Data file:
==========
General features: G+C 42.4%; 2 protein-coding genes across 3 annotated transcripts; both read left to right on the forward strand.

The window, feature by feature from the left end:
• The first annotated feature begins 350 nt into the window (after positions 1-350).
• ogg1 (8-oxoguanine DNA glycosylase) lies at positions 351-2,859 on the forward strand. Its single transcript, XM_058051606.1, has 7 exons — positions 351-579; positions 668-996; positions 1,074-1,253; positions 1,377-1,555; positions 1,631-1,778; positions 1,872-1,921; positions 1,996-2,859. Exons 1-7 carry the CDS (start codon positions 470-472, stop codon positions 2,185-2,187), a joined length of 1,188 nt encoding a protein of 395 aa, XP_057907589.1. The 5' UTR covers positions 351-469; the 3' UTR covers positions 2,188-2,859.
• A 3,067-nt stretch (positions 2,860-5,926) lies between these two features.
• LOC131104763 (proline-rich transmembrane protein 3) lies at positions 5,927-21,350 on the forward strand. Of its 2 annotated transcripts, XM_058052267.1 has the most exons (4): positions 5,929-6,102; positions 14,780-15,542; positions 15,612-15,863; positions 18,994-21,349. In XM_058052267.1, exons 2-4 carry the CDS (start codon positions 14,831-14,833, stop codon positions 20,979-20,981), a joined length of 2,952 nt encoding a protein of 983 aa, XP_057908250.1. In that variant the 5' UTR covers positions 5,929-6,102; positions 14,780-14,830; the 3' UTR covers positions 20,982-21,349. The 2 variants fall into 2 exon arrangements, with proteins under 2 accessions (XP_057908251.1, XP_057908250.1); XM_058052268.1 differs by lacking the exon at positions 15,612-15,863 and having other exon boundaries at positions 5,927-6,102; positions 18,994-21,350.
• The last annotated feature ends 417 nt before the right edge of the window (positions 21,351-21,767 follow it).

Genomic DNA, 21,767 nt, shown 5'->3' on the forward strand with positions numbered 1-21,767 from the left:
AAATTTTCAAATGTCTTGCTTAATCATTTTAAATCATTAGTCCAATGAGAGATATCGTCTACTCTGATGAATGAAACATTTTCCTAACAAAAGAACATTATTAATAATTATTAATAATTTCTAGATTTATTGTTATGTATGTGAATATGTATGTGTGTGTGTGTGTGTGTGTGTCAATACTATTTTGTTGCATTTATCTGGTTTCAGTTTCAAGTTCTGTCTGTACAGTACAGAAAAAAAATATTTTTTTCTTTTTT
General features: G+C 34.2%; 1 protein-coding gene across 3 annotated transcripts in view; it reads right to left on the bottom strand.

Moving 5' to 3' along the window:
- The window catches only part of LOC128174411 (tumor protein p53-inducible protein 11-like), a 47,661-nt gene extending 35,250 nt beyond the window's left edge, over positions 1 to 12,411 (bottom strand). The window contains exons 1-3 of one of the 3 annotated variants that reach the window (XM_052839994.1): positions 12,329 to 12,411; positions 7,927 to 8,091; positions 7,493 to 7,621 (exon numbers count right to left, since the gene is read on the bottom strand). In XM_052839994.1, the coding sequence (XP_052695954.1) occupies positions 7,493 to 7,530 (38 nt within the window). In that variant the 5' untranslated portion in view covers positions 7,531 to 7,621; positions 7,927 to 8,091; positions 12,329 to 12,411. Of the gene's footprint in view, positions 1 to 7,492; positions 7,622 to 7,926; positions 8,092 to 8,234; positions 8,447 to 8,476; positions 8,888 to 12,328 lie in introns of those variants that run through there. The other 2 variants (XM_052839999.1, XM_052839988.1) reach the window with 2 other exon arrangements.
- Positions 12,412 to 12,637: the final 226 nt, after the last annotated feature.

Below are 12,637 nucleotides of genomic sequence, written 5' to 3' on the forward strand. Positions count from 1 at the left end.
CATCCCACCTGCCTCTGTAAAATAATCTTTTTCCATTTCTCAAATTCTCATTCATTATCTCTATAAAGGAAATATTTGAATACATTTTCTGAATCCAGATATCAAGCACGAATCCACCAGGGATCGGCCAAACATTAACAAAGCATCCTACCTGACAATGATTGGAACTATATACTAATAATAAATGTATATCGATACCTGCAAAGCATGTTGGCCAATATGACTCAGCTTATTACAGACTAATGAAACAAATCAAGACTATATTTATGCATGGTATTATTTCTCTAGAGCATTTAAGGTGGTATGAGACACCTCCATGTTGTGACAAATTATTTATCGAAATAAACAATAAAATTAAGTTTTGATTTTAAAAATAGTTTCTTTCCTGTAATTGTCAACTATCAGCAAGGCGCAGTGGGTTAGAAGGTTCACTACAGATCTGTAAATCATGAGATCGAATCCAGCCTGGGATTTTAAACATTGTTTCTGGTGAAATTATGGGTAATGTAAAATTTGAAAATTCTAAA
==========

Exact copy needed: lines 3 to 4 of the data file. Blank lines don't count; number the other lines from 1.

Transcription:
• The first annotated feature begins 350 nt into the window (after positions 1-350).
• ogg1 (8-oxoguanine DNA glycosylase) lies at positions 351-2,859 on the forward strand. Its single transcript, XM_058051606.1, has 7 exons — positions 351-579; positions 668-996; positions 1,074-1,253; positions 1,377-1,555; positions 1,631-1,778; positions 1,872-1,921; positions 1,996-2,859. Exons 1-7 carry the CDS (start codon positions 470-472, stop codon positions 2,185-2,187), a joined length of 1,188 nt encoding a protein of 395 aa, XP_057907589.1. The 5' UTR covers positions 351-469; the 3' UTR covers positions 2,188-2,859.